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Updating the grading criteria for adult diffuse gliomas: beyond the WHO2016CNS classification

Introduction

The classification of adult diffuse gliomas has shifted from the traditional histogenetic classification to a molecular one in the updated 4th edition of the WHO Classification of Tumours of the Central Nervous System, published in 2016 (WHO2016CNS) [10]. This shift is based on the discovery of isocitrate dehydrogenase (IDH) mutations as the most upstream genetic event in two canonical diffuse glioma lineages: diffuse astrocytomas and oligodendrogliomas of adults (the “molecular era”) [7, 8]. While this revision represents a paradigm shift in brain tumor classification, the grading schemes for diffuse gliomas were not modified simultaneously, as no alternative method that satisfactorily replaces the traditional histological grading approach using morphologic features (i.e. anaplasia, mitosis, microvascular proliferation [MVP] and necrosis has yet been reported).

To resolve such issues and recommend changes to the next WHO Classification update, the Consortium to Inform Molecular and Practical Approaches to CNS Tumor Taxonomy (cIMPACT-NOW) was established under the auspices of the International Society of Neuropathology [11]. Since then, five updates have been published, including grading criteria for adult diffuse astrocytic gliomas with IDH-wildtype and IDH-mutant; cIMPACT-NOW update 3 highlighted the molecular criteria that could be used for IDH-wildtype grade II/III astrocytomas harboring molecular feature of glioblastoma, IDH-wildtype [3], while update five proposed novel classifications and terminology for IDH-mutant astrocytomas [4].

This editorial summarizes the remaining issues concerning the grading of IDH-mutant adult diffuse gliomas.

Definition of the WHO grade

The WHO grade, which is printed in Roman numerals, has been defined as not pure histological grading but instead a malignancy scale of the expected clinical outcomes of patients across all tumor types based on the known natural history after surgical resection alone for each tumor entity. In addition, with the WHO CNS classification, a tumor with a different WHO grade is designated a different name, even within the same tumor type. For example, infiltrating low-grade astrocytoma, grade II, is named “diffuse astrocytoma”, and infiltrating high-grade astrocytoma, grade III, is named “anaplastic astrocytoma”, even though they are essentially an identical tumor type. One exception to this rule in WHO2016CNS is solitary fibrous tumor/hemangiopericytoma, for which three different grades can be assigned within the same tumor designation (grade 1, 2 and 3, printed in Arabic numerals) [10]. This principle of grading within a tumor entity is common in non-nervous system tumors.

However, it is extremely difficult to obtain an accurate natural history of IDH-mutant diffuse gliomas after surgical resection alone, as no historical data exist before the molecular era, and prospective data of those tumors, particularly higher-grade ones, are practically impossible to obtain, as these lesions are typically treated by either radiation and/or chemotherapy after resection. Due to these limitations, the grades of not only IDH-mutant gliomas but any tumor must be assigned based on retrospective studies.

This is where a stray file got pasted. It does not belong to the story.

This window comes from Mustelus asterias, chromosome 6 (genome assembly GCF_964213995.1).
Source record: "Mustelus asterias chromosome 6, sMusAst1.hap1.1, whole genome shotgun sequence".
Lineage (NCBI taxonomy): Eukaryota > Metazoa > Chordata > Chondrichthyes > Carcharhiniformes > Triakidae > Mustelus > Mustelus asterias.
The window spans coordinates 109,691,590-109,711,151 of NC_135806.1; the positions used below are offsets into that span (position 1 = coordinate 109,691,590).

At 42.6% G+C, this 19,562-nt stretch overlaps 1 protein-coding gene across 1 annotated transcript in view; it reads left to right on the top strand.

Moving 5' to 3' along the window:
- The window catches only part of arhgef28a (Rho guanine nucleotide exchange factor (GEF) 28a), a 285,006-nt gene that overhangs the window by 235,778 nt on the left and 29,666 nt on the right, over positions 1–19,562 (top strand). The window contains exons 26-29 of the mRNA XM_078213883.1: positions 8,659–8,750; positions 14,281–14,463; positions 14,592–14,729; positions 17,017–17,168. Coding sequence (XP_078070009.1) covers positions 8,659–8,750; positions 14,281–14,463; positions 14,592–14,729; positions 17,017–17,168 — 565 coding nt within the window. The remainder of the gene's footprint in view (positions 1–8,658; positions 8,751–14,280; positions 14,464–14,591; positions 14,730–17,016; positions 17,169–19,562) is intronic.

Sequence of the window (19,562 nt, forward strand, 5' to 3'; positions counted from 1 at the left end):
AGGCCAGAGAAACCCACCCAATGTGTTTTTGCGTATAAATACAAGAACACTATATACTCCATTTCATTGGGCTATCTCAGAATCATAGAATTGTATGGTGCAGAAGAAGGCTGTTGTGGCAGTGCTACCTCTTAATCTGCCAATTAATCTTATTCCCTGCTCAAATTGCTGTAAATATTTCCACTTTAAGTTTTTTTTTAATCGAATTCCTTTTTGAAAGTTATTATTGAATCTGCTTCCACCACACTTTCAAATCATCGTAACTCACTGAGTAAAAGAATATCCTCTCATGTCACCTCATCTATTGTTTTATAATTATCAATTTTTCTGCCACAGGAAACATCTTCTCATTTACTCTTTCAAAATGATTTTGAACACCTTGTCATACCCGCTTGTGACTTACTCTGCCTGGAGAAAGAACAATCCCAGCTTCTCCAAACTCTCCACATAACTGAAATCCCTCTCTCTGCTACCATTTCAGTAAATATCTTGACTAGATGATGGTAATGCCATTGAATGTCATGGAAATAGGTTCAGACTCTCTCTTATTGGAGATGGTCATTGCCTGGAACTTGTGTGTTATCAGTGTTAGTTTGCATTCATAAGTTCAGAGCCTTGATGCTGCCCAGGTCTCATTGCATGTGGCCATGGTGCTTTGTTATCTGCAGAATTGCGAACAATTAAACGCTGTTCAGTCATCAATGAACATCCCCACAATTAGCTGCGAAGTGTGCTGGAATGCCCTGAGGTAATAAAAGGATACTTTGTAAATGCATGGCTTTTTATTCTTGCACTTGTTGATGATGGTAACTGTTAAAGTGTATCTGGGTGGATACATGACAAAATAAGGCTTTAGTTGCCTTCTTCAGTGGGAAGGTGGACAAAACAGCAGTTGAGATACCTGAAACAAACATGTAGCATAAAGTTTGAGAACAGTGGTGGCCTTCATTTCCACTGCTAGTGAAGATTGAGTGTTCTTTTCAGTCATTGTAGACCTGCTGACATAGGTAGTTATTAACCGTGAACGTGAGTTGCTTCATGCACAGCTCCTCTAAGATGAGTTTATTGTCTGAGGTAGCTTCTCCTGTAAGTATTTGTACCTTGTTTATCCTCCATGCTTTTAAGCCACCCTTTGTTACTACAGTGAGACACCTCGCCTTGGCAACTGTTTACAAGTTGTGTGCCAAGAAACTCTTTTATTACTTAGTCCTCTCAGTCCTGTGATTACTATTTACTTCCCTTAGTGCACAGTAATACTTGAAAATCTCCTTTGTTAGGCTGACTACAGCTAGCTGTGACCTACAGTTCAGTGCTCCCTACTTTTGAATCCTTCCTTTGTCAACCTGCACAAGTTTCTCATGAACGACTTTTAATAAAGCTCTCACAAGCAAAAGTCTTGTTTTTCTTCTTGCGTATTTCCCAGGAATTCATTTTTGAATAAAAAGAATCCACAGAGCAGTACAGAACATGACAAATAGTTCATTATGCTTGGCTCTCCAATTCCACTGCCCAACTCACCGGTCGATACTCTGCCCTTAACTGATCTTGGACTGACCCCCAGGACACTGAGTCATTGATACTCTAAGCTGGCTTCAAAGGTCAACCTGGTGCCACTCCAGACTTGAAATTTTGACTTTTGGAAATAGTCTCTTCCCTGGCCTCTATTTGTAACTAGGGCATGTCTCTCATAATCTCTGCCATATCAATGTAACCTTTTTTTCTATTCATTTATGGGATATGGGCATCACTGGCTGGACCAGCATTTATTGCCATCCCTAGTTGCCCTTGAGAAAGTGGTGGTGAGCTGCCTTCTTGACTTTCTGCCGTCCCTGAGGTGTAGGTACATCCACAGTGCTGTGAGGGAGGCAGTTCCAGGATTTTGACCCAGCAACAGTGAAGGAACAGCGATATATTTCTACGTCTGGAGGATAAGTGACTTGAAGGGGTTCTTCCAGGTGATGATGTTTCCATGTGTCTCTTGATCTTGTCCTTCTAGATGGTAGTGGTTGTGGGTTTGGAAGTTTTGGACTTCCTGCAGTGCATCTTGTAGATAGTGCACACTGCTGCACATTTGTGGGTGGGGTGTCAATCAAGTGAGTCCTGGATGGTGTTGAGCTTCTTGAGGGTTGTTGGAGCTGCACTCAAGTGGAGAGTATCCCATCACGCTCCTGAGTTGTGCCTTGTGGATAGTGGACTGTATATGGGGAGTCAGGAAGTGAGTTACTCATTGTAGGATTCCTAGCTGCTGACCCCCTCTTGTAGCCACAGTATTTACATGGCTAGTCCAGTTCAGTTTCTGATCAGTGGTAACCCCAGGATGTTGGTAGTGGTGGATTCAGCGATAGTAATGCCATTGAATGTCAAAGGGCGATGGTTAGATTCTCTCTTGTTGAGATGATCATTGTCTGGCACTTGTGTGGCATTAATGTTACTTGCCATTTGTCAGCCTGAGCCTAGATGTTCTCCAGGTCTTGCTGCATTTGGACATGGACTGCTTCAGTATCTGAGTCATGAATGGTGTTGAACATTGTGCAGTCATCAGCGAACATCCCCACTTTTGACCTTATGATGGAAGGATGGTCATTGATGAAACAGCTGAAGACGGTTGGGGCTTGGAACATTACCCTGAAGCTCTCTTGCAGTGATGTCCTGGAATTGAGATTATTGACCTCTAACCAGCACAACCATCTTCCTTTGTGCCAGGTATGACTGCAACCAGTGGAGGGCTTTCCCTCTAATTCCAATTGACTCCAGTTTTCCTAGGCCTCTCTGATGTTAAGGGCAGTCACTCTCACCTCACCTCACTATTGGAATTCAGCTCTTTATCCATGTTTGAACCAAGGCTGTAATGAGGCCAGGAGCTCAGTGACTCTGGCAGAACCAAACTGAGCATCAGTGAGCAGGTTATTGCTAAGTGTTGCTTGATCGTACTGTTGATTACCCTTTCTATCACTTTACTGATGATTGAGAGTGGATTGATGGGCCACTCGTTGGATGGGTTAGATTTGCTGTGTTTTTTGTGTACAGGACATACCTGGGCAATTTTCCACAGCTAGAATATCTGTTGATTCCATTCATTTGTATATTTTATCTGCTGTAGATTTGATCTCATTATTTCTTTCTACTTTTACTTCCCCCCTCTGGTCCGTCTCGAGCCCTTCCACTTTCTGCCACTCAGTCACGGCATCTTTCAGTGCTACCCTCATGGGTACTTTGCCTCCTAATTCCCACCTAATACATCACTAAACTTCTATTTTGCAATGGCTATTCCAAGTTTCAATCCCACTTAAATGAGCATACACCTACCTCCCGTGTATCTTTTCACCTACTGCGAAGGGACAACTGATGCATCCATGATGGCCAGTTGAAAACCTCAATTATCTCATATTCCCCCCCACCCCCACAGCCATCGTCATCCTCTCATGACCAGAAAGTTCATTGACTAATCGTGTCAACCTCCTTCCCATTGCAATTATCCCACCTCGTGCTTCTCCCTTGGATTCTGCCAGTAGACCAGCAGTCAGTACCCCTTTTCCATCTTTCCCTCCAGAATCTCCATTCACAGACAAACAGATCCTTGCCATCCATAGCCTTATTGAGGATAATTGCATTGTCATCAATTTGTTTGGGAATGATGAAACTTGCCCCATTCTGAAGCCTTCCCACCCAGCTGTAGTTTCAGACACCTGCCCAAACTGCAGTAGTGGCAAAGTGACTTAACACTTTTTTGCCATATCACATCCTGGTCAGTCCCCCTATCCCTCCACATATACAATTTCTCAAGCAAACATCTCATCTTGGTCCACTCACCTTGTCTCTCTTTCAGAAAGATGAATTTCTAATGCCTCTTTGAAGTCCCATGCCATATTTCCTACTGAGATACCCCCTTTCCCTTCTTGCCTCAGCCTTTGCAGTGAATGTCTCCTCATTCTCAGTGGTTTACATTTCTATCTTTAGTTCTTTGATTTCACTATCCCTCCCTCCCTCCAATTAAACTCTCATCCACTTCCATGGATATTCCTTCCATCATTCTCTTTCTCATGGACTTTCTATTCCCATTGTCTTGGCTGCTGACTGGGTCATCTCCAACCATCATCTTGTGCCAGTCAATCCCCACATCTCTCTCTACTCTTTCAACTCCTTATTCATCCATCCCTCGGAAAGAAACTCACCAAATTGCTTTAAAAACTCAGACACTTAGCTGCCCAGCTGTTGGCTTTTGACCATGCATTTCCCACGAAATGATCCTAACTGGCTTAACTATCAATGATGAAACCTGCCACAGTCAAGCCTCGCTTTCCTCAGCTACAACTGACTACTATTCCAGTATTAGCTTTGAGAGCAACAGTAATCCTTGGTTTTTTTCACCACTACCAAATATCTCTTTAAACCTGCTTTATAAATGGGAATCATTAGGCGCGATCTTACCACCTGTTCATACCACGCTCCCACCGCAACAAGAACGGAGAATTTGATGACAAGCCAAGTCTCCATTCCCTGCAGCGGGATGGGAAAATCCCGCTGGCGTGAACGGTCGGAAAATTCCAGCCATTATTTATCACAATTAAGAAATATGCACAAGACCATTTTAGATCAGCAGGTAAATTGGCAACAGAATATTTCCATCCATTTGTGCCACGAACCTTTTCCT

Issues in mitotic counting and proliferation indices

In the current grading scheme, distinguishing between grade II and III diffuse gliomas depends on the presence of a significant number of mitoses as well as anaplasia. However, the WHO has never specified the actual cut-off number for differentiating grade II and III due to the non-reproducibility and inter-observer variability of the mitotic count, which may be caused by the following: discriminating mitoses, particularly granular ones, from apoptosis is often challenging; the specimen size varies; the diameter of the microscopic fields differs depending on the manufacturer; and the evaluation area may be different, whether evaluating 10 consecutive high-powered fields or an entire specimen. In practice, > 2 mitoses as a cut-off value has been used, since the WHO 3rd edition (2000) adopted this criterion for anaplastic astrocytoma based on previous studies showing that a single mitosis does not allow for the diagnosis of anaplastic astrocytoma [6].

To overcome the above-mentioned issues associated with counting mitoses, immunostaining with pHH3 antibody, which can discriminate mitoses from apoptosis, is often applied. This immunostaining approach is so sensitive for identifying mitoses that it can convert a grade 2 lesion on conventional H&E staining to a grade 3 lesion by identifying more mitoses in the same specimen. This antibody may also yield diffuse false positive staining, particularly when used with automated immune-stainers.

Since the discovery of IDH mutations, it has been suggested that the legacy grading scheme depending on the mitotic count may not be a strong predictor of the outcome of WHO grade II and III astrocytomas with IDH-mutant, although it is still considered valid for IDH-wildtype gliomas [12].

Similarly, studies of the proliferative index (e.g. based on Ki-67) have not adequately identified the threshold for stratifying the risk among patients with diffuse gliomas. One technical issue involves tissue section aging, which is a common problem associated with nuclear antigens (e.g. Ki-67, estrogen receptor, p53, etc.), as they are often weakened by a long storage duration and higher storage temperature [15]. Standardization as well as optimization of the antigen retrieval protocol for Ki-67 across every institution is generally much more challenging than standardizing the mitotic counting approach.